Will Philip Hammond steer a less interventionist Britain?
The new British foreign minister may have just left the post of defense minister, but observers say he is not as inclined toward military adventurism as William Hague, his predecessor.
In probably the last government switch around before next year’s general election, Prime Minister David Cameron has caught the country by surprise with a raft of appointments, demotions, and retirements.
But perhaps the most surprising announcement in the cabinet reshuffle – and certainly the most likely to be noticed abroad – was the resignation of Foreign Secretary William Hague, to be replaced by the former defense secretary, Philip Hammond.
Though an avowed skeptic of the European Union, Mr. Hammond's stewardship of British foreign policy looks unlikely to deviate from the course already charted by Mr. Hague, commentators say. And, they add, he may prove less interventionist than his predecessor.
A soft-spoken and unassuming man, state-educated Mr. Hammond could find himself dragged into a more prominent government role if the Tories win the 2015 election outright, ahead of a promised in/out referendum on EU membership in the next parliament. He has publicly called for reform of European institutions, garnering support among Tory backbenchers, many of whom are against further integration.
“If the choice is between a European Union written exactly as it is today and not being a part of that, then I have to say that I’m on the side of the argument that [fellow Conservative] Michael Gove has put forward," Hammond said, referring to former Education Secretary Gove's statement that he would vote to leave the EU.
“I believe that we have to negotiate a better solution that works better for Britain if we are going to stay in,” Hammond said.
But some commentators say he is not rabidly anti-EU, and will negotiate diligently but firmly. Paul Cornish, a professor of strategic studies at Exeter University who has met Hammond several times, said his first move would be to ensure the Foreign Office was well run.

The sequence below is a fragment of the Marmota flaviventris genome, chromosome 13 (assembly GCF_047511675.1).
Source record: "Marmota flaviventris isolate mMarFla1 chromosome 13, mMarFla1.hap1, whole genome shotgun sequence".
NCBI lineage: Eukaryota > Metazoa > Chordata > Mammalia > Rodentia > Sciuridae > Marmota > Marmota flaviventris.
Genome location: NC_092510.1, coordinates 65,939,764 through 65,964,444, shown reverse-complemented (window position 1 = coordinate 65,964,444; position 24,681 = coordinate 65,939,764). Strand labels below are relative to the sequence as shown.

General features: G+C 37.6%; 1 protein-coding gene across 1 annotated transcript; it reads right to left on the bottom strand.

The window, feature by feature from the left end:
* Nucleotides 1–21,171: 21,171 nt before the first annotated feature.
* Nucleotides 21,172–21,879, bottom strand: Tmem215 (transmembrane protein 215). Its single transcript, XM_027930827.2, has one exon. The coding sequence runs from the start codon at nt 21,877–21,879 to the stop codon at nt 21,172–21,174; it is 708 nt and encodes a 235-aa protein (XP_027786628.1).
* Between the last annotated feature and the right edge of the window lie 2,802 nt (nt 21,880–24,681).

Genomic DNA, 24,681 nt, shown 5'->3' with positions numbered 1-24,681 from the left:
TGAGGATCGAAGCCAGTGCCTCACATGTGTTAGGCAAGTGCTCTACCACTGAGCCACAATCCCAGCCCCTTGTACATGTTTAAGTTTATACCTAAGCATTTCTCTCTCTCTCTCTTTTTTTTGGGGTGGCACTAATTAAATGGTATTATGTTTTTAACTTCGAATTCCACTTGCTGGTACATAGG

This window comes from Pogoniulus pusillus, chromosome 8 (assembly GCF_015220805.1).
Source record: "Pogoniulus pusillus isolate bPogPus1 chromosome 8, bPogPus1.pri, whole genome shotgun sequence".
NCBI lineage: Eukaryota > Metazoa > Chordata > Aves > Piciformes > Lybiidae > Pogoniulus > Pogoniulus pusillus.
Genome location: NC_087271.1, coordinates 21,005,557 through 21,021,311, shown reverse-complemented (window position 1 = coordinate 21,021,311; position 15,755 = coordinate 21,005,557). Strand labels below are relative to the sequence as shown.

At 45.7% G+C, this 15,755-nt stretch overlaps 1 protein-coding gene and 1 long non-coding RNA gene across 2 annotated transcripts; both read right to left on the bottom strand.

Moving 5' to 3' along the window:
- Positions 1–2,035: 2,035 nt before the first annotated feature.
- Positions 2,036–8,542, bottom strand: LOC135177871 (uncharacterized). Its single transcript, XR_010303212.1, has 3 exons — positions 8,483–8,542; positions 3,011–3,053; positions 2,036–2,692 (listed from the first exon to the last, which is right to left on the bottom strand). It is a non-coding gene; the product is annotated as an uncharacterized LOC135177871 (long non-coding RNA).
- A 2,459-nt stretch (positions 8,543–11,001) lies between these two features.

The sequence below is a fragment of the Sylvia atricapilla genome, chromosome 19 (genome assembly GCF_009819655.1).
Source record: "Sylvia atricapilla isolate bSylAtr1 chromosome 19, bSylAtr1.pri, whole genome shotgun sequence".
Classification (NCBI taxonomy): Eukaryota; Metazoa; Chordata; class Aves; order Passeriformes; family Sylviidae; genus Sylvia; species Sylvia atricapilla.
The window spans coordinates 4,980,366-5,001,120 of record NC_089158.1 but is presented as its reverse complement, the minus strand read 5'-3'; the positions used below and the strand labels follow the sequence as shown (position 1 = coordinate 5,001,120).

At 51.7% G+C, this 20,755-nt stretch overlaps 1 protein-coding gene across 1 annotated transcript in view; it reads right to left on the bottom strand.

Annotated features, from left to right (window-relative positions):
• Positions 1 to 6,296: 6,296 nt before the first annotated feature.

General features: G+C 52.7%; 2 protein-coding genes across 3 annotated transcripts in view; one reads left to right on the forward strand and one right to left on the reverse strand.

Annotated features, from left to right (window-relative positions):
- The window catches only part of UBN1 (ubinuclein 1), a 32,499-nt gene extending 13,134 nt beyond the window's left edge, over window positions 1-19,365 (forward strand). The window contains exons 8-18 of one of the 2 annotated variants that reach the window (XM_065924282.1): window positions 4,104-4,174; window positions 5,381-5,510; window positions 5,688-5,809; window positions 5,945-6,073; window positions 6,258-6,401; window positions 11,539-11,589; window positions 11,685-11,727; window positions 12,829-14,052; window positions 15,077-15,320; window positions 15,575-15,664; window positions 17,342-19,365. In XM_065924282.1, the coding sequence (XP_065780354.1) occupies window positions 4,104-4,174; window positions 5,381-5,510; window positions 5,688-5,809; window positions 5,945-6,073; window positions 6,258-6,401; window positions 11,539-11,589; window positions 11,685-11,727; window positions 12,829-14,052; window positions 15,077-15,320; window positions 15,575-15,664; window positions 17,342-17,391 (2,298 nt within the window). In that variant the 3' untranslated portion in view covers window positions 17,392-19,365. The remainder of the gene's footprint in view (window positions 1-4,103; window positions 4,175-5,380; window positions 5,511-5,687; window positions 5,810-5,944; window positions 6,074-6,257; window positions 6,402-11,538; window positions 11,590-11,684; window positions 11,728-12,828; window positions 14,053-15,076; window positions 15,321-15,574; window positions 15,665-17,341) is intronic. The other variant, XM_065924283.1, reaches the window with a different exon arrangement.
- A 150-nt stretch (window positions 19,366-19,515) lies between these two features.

“He will go in there and ‘do a number’ on it, making sure it is fit for purpose and trying to increase its budget if he thinks it needs it," Professor Cornish says. “He is already on record saying he wants EU reform, but he will conduct negotiations politely and constructively.”
Married with three children, Hammond studied politics, philosophy and economics at University College, Oxford, before working in the private sector. He was elected to Parliament in 1997 and appointed secretary of state for transport in May 2010. He was made defense secretary in 2011, where he was credited with reorganizing budgets and overseeing the withdrawal from Afghanistan.
Michael Clarke, director general of the Royal United Services Institute, says Hammond brought a "frugal, accountancy" approach to the Ministry of Defence, which was needed after ongoing budget problems. Professor Clarke says Hammond did not "inspire" senior staff among the military and was seen more as a "bureaucrat."
Cornish said the biggest difference between Mr. Hague and Hammond would be on military intervention – something that dominated his time at the defense ministry with Britain’s involvement in Afghanistan.
“He’s cautious and calm. William Hague was very much in favor of attacking Syria and [Syrian President Bashar al-Assad], but Hammond would be different," Cornish says. He notes that Hammond told a House of Commons committee last October that "I would not expect – except in the most extreme circumstances – to see a manifestation of great appetite for plunging into another prolonged period of expeditionary engagement any time soon."
“As a result," Cornish says, "I don’t think we’ll be intervening in foreign conflicts in the near future.”